(Steve Sebelius/Slash Politics) – In the end, the truest statement in the entire campaign of 2010 may have been uttered by Sue Lowden, when the former Republican Party chairwoman said she was the only candidate who could beat Harry Reid.
Certainly, Angle did not, losing by a decisive 40,000 votes or nearly 6 percent to Reid in the general election Tuesday.
Angle, in her concession speech, sounded as if she’d already decided to take on another race. Although Angle says she hates government, she really, really wants to be a part of it. But much like her attempts to pass a Proposition 13-style reform to cap property taxes in Nevada or sue to overturn a particularly egregious court ruling, she just can’t seem to accomplish her goals.
Two years ago, Angle tried and failed to defeat state Sen. Bill Raggio in the Republican primary. She lost that contest by just 548 votes out of more than 9,000 cast. (BTW, Raggio is still waiting for his election-night call of concession. Although Angle called Reid to concede the race on Tuesday, she failed to make that call to Raggio, who this year endorsed Reid for re-election.)
Four years ago, Angle gave up her seat in the state Legislature to try to beat Dean Heller, who was running for Congress. She lost that race by just 421 votes out of nearly 70,000 cast. Angle also didn’t place a concession call in that race, but that’s mostly because she was suing to overturn the results. Unsuccessfully.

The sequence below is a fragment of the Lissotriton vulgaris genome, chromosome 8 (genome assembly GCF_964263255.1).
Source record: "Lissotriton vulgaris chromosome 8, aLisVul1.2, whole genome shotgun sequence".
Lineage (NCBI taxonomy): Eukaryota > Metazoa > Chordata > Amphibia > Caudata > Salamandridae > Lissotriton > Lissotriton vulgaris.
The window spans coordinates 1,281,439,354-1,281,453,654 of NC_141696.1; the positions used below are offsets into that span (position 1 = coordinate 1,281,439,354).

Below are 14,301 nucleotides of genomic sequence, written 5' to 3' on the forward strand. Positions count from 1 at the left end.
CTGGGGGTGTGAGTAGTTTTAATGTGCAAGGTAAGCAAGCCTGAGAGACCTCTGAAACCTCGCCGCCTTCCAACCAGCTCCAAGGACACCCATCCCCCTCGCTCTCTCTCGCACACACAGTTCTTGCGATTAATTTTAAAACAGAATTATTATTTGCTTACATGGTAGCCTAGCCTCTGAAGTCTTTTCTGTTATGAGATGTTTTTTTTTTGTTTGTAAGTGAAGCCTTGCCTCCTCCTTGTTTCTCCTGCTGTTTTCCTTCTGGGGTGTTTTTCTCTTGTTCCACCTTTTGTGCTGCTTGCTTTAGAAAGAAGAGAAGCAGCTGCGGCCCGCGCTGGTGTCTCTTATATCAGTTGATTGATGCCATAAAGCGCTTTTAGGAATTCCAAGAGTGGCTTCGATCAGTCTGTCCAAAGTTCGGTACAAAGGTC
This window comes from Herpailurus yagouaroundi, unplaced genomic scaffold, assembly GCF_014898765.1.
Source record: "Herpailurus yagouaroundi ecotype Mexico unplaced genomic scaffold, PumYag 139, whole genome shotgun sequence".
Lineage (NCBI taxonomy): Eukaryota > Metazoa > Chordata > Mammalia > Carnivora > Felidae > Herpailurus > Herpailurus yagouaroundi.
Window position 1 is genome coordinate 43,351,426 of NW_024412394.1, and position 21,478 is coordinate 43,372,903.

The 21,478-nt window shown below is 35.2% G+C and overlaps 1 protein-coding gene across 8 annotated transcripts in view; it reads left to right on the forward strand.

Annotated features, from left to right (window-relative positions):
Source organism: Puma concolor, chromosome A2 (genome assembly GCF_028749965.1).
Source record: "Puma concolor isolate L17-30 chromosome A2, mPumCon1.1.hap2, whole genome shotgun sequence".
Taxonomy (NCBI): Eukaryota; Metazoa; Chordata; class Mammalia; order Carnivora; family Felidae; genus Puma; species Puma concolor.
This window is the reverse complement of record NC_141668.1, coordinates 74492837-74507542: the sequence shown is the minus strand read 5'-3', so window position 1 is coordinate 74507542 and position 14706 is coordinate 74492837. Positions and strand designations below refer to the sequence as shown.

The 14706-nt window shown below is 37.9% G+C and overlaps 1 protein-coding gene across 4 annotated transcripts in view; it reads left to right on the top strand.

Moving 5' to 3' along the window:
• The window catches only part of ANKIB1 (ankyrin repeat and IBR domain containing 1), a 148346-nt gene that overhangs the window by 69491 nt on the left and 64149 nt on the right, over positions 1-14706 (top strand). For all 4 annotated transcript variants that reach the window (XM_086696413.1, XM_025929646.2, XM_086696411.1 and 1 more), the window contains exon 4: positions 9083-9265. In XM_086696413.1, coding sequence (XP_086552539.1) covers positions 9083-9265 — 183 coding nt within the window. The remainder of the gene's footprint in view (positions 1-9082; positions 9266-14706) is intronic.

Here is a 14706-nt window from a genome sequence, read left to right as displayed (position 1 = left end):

So, after running nearly statewide for Congress, in a small state Senate district in Reno and then statewide for U.S. Senate, some might suggest Angle cannot be successful in politics outside her former Assembly district, where she served from 1999-2005, winning four times. The election of 2004 — ironically the last time Reid was on a ballot himself — is the last time Angle won any race before she emerged from this year’s crowded Republican primary. (She won the primary decisively, with 40 percent or 70,436 votes to Lowden’s 45,882 votes, or 26 percent.)
But if you look at the numbers, Angle’s failures are always close races, sometimes razor-thin. She clearly has a fan base in Nevada politics, albeit not one that’s ever been able to propel her to any officer higher than member of the Assembly. But her defeats have never been definitive enough to end her career in politics. Or, more properly, attempting to be in politics.
Finally, what of Angle’s remark to the Christian Broadcasting Network that God has been in her campaign from the beginning, and that he’d prepared her to run for Senate? As always, it’s tricky stuff to divine the will of the almighty. But this passage from Romans should strike a chord with Angle, who peppered her campaign talk (publicly and privately) with quotes and stories from the Bible: “Let every soul be subject unto the higher powers. For there is no power but of God: the powers that be are ordained of God.”
In other words, according to that verse, God simply must have wanted Reid to win instead of Angle.